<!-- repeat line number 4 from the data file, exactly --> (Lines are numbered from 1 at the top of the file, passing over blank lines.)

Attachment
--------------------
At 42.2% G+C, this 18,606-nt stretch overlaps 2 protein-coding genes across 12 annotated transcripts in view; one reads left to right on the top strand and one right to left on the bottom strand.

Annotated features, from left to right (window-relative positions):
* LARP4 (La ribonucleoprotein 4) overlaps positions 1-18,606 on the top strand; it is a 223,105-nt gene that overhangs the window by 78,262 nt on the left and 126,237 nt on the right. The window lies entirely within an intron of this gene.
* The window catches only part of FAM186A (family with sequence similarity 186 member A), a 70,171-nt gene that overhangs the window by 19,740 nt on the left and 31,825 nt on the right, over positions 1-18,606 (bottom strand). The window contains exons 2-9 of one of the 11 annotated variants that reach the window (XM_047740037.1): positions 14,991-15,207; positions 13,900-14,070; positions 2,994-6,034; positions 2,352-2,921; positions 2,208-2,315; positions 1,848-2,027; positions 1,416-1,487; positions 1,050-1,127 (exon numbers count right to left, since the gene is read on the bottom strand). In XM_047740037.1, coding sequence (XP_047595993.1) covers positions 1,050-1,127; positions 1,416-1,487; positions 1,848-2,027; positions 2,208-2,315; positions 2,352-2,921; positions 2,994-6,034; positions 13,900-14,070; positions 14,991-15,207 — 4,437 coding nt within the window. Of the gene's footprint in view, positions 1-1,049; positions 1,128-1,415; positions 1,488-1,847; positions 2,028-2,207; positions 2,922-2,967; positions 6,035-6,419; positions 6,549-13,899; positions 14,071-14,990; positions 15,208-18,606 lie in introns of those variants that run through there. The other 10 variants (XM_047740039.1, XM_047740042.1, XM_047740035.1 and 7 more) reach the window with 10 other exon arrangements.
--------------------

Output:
* The window catches only part of FAM186A (family with sequence similarity 186 member A), a 70,171-nt gene that overhangs the window by 19,740 nt on the left and 31,825 nt on the right, over positions 1-18,606 (bottom strand). The window contains exons 2-9 of one of the 11 annotated variants that reach the window (XM_047740037.1): positions 14,991-15,207; positions 13,900-14,070; positions 2,994-6,034; positions 2,352-2,921; positions 2,208-2,315; positions 1,848-2,027; positions 1,416-1,487; positions 1,050-1,127 (exon numbers count right to left, since the gene is read on the bottom strand). In XM_047740037.1, coding sequence (XP_047595993.1) covers positions 1,050-1,127; positions 1,416-1,487; positions 1,848-2,027; positions 2,208-2,315; positions 2,352-2,921; positions 2,994-6,034; positions 13,900-14,070; positions 14,991-15,207 — 4,437 coding nt within the window. Of the gene's footprint in view, positions 1-1,049; positions 1,128-1,415; positions 1,488-1,847; positions 2,028-2,207; positions 2,922-2,967; positions 6,035-6,419; positions 6,549-13,899; positions 14,071-14,990; positions 15,208-18,606 lie in introns of those variants that run through there. The other 10 variants (XM_047740039.1, XM_047740042.1, XM_047740035.1 and 7 more) reach the window with 10 other exon arrangements.